What is a Tooth Extraction?

9 May 2018
Dental care

Natural teeth are ideal for biting, chewing and, maintaining mouth and jawbone structure, which is why a dentist’s first priority is to help restore, save, and repair your natural teeth. However, sometimes a tooth extraction is unavoidable. In this post, we take a look at what a tooth extraction is and what you should expect.
 
What is a tooth extraction?
If a tooth has been broken or damaged by decay, your dentist will try to fix it with a filling, crown, or other dental treatment. But, when there’s too much damage for the tooth to be repaired, the tooth may need to be removed from its socket in the bone. This removal is a tooth extraction procedure. It is usually done if a tooth is too damaged to be fixed by other treatments.
 
What are reasons for pulling teeth?
Although permanent teeth are meant to last a lifetime, there are a number of reasons why tooth extraction may be needed. A very common reason is that a tooth that has become too badly damaged, from trauma or decay, to be repaired and saved. Other reasons include:
 

  • A crowded mouth: Sometimes dentists pull teeth to prepare the mouth for orthodontia. The goal of orthodontia is to properly align the teeth, which may not be possible if your teeth are too big for your mouth. Likewise, if a tooth cannot erupt, or break through the gum, because there is no room in the mouth for it, your dentist may recommend extraction.
  • Infection: If tooth decay or damage extends to the pulp — the center of the tooth containing nerves and blood vessels — bacteria in the mouth can enter the pulp, leading to infection. This can often be corrected with root canal therapy (RCT), but if the infection is so severe that antibiotics or RCT cannot cure it, extraction may be necessary to prevent the spread of infection.
  • Risk of infection: If your immune system is compromised (for example, if you are receiving chemotherapy or are having an organ transplant), even the risk of infection in a particular tooth may warrant pulling the tooth.
  • Periodontal (Gum) Disease: If periodontal disease — an infection of the tissues and bones that surround and support the teeth — have caused loosening of the teeth, it may be necessary to the pull the tooth or teeth.
  • Wisdom teeth: Also called third molars, wisdom teeth are often extracted either before or after they come in. These teeth commonly come in during the late teens or early 20s. They need to be removed if they are decayed, cause pain, or have a cyst or infection. These teeth often get stuck in the jaw, or impacted, and do not come in. This can irritate the gum, causing pain and swelling. In this case, the tooth must be removed. If you need all four wisdom teeth removed, your dentist will likely take all of them out at the same time.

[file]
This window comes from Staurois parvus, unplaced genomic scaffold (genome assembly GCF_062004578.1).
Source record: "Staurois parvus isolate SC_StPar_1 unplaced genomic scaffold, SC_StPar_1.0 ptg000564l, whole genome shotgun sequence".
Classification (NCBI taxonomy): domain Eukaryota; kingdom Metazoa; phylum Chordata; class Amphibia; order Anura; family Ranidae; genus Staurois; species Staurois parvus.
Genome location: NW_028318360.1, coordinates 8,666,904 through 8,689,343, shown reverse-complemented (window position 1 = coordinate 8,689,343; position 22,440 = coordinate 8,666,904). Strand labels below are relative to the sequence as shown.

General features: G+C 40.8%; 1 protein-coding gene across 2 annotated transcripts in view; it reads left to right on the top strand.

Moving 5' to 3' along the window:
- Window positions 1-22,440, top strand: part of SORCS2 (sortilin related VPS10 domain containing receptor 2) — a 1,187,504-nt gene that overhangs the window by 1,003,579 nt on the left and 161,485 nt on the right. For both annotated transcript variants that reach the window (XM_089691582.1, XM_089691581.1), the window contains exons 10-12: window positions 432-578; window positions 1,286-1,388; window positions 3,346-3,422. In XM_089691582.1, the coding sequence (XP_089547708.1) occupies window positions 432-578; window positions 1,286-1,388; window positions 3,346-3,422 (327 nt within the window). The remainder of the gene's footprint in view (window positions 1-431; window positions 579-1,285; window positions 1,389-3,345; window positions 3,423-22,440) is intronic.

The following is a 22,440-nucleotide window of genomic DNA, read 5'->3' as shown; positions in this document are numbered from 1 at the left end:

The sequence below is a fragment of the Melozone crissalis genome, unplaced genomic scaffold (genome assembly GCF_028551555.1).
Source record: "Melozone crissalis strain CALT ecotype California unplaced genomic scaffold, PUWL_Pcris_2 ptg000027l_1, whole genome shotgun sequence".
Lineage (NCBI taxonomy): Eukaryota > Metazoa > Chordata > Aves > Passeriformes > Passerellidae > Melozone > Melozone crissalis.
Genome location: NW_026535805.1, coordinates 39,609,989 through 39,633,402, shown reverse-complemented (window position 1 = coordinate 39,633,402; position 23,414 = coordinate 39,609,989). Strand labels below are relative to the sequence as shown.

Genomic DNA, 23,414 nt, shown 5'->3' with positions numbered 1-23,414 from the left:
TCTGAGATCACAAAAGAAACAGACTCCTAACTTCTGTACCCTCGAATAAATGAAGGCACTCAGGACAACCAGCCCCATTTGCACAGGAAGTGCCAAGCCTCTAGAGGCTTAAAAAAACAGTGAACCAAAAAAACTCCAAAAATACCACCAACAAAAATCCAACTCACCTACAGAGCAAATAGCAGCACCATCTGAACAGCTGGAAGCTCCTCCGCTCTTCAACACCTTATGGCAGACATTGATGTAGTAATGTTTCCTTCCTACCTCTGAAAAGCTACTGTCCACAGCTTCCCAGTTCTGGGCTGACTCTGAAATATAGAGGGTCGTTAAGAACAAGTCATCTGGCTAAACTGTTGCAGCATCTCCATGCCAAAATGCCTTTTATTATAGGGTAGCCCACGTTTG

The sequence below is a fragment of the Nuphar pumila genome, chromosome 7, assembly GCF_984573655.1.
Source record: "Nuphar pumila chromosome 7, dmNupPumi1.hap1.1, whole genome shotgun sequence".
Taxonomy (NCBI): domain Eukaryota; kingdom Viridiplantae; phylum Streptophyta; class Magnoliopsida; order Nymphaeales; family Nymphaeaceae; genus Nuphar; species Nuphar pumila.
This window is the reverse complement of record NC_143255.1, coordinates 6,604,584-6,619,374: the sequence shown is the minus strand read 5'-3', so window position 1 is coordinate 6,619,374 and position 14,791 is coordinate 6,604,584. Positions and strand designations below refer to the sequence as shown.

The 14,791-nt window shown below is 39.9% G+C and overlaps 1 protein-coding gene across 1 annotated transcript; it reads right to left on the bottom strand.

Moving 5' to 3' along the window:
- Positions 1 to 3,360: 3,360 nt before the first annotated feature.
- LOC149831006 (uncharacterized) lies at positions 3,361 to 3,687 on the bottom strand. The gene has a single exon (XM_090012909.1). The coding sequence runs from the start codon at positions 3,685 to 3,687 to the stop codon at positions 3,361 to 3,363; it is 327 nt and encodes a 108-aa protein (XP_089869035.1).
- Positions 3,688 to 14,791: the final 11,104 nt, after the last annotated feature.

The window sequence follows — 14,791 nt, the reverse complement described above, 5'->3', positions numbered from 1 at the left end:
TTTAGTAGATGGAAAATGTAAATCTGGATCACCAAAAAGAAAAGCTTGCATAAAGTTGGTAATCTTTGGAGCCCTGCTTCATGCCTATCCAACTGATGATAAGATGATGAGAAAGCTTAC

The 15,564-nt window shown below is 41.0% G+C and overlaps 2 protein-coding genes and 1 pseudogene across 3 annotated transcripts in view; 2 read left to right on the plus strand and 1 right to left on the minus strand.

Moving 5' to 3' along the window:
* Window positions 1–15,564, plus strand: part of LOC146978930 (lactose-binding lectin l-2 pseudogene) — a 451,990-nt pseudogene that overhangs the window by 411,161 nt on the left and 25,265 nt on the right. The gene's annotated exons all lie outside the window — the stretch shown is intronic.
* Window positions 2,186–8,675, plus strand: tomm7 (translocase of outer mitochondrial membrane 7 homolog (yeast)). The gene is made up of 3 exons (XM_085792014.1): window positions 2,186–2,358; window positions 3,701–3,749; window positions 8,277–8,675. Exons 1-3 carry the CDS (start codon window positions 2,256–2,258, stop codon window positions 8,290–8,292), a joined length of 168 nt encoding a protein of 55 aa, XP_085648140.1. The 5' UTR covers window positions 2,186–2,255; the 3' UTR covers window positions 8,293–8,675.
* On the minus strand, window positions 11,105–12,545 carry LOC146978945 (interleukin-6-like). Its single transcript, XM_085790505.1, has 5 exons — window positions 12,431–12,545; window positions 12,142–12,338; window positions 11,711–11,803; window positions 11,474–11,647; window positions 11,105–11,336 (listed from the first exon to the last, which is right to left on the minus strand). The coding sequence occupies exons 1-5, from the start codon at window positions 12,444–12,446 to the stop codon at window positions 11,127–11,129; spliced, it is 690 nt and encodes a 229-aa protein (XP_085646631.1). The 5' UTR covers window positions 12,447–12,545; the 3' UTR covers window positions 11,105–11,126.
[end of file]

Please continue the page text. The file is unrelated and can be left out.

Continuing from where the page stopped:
What should I expect with tooth extraction?
Dentists and oral surgeons (dentists with special training to perform surgery) perform tooth extractions. Before pulling the tooth, your dentist will give you an injection of a local anesthetic to numb the area where the tooth will be removed. If you are having more than one tooth pulled or if a tooth is impacted, your dentist may use a strong general anesthetic. This will prevent pain throughout your body and make you sleep through the procedure.
 
If the tooth is impacted, the dentist will cut away gum and bone tissue that cover the tooth and then, using forceps, grasp the tooth and gently rock it back and forth to loosen it from the jaw bone and ligaments that hold it in place. Sometimes, a hard-to-pull tooth must be removed in pieces.
Once the tooth has been pulled, a blood clot usually forms in the socket. The dentist will pack a gauze pad into the socket and have you bite down on it to help stop the bleeding. Sometimes the dentist will place a few stitches — usually self-dissolving — to close the gum edges over the extraction site.
 
Sometimes, the blood clot in the socket breaks loose, exposing the bone in the socket. This is a painful condition called dry socket. If this happens, your dentist will likely place a sedative dressing over the socket for a few days to protect it as a new clot forms.
 
What do I do after my tooth has been pulled?
Following an extraction, your dentist will send you home to recover. Recovery typically takes a few days. The following can help minimize discomfort, reduce the risk of infection, and speed up recovery:

  • Take painkillers as prescribed.
  • Bite firmly but gently on the gauze pad placed by your dentist to reduce bleeding and allow a clot to form in the tooth socket. Change gauze pads before they become soaked with blood. Otherwise, leave the pad in place for three to four hours after the extraction.
  • Apply an ice bag to the affected area immediately after the procedure to keep down swelling. Apply ice for 10 minutes at a time.
  • Relax for at least 24 hours after the extraction. Limit activity for another day or two after this.
  • Avoid rinsing or spitting forcefully for 24 hours after the extraction to avoid dislodging the clot that forms in the socket.
  • After 24 hours, rinse with your mouth with a solution made of 1/2 teaspoon of salt and 8 ounces of warm water.
  • Do not drink from a straw for the first 24 hours.
  • Do not smoke, which can inhibit healing.
  • Eat soft foods, such as soup, pudding, yogurt, or applesauce the day after the extraction. Gradually add solid foods to your diet as the extraction site heals.
  • When lying down, prop your head with pillows. Lying flat may prolong bleeding.
  • Continue to brush and floss your teeth and brush your tongue, but be sure to avoid the extraction site. Doing so will help prevent infection.

 
Do you have questions about tooth extraction? Call Hartnett Dental to schedule an appointment with your dentist today! (716) 649-6633.